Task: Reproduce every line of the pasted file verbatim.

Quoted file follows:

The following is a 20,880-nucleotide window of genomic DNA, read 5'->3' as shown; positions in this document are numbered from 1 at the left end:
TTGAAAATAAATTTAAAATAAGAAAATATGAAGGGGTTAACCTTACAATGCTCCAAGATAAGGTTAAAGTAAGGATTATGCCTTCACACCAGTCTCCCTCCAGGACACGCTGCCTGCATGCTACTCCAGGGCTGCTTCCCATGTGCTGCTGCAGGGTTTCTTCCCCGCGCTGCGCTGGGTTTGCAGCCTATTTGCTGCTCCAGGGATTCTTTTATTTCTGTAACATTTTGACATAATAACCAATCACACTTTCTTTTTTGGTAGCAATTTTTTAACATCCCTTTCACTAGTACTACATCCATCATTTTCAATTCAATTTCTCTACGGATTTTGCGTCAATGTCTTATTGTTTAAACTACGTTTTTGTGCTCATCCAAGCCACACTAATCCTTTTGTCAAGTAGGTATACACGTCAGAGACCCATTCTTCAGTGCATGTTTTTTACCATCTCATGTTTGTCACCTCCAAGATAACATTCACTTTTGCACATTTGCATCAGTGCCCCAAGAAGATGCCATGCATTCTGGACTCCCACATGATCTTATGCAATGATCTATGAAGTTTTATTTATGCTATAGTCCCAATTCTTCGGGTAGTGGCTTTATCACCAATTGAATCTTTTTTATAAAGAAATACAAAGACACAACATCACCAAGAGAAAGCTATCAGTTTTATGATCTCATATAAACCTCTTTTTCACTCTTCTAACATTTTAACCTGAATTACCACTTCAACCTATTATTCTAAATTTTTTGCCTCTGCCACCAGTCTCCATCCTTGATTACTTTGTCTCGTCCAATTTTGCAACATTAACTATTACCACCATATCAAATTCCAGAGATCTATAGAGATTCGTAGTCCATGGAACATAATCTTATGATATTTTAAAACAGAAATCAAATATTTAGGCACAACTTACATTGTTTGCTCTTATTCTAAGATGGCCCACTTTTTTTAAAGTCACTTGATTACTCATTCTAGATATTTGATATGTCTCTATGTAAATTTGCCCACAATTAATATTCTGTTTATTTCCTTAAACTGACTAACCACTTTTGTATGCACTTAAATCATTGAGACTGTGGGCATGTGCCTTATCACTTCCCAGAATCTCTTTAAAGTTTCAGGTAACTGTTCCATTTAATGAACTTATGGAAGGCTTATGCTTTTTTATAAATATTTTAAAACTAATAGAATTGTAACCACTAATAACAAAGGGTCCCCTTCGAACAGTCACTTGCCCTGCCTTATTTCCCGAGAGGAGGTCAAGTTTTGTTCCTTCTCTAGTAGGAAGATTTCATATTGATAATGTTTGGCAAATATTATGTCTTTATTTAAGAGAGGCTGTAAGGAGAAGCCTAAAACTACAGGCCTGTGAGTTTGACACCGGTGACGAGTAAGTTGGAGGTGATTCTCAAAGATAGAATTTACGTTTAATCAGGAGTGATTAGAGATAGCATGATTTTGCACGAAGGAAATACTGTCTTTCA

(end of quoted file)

The following is a 20,880-nucleotide window of genomic DNA, read 5'->3' as shown; positions in this document are numbered from 1 at the left end:
TTGAAAATAAATTTAAAATAAGAAAATATGAAGGGGTTAACCTTACAATGCTCCAAGATAAGGTTAAAGTAAGGATTATGCCTTCACACCAGTCTCCCTCCAGGACACGCTGCCTGCATGCTACTCCAGGGCTGCTTCCCATGTGCTGCTGCAGGGTTTCTTCCCCGCGCTGCGCTGGGTTTGCAGCCTATTTGCTGCTCCAGGGATTCTTTTATTTCTGTAACATTTTGACATAATAACCAATCACACTTTCTTTTTTGGTAGCAATTTTTTAACATCCCTTTCACTAGTACTACATCCATCATTTTCAATTCAATTTCTCTACGGATTTTGCGTCAATGTCTTATTGTTTAAACTACGTTTTTGTGCTCATCCAAGCCACACTAATCCTTTTGTCAAGTAGGTATACACGTCAGAGACCCATTCTTCAGTGCATGTTTTTTACCATCTCATGTTTGTCACCTCCAAGATAACATTCACTTTTGCACATTTGCATCAGTGCCCCAAGAAGATGCCATGCATTCTGGACTCCCACATGATCTTATGCAATGATCTATGAAGTTTTATTTATGCTATAGTCCCAATTCTTCGGGTAGTGGCTTTATCACCAATTGAATCTTTTTTATAAAGAAATACAAAGACACAACATCACCAAGAGAAAGCTATCAGTTTTATGATCTCATATAAACCTCTTTTTCACTCTTCTAACATTTTAACCTGAATTACCACTTCAACCTATTATTCTAAATTTTTTGCCTCTGCCACCAGTCTCCATCCTTGATTACTTTGTCTCGTCCAATTTTGCAACATTAACTATTACCACCATATCAAATTCCAGAGATCTATAGAGATTCGTAGTCCATGGAACATAATCTTATGATATTTTAAAACAGAAATCAAATATTTAGGCACAACTTACATTGTTTGCTCTTATTCTAAGATGGCCCACTTTTTTTAAAGTCACTTGATTACTCATTCTAGATATTTGATATGTCTCTATGTAAATTTGCCCACAATTAATATTCTGTTTATTTCCTTAAACTGACTAACCACTTTTGTATGCACTTAAATCATTGAGACTGTGGGCATGTGCCTTATCACTTCCCAGAATCTCTTTAAAGTTTCAGGTAACTGTTCCATTTAATGAACTTATGGAAGGCTTATGCTTTTTTATAAATATTTTAAAACTAATAGAATTGTAACCACTAATAACAAAGGGTCCCCTTCGAACAGTCACTTGCCCTGCCTTATTTCCCGAGAGGAGGTCAAGTTTTGTTCCTTCTCTAGTAGGAAGATTTCATATTGATAATGTTTGGCAAATATTATGTCTTTATTTAAGAGAGGCTGTAAGGAGAAGCCTAAAACTACAGGCCTGTGAGTTTGACACCGGTGACGAGTAAGTTGGAGGTGATTCTCAAAGATAGAATTTACGTTTAATCAGGAGTGATTAGAGATAGCATGATTTTGCACGAAGGAAATACTGTCTTTCA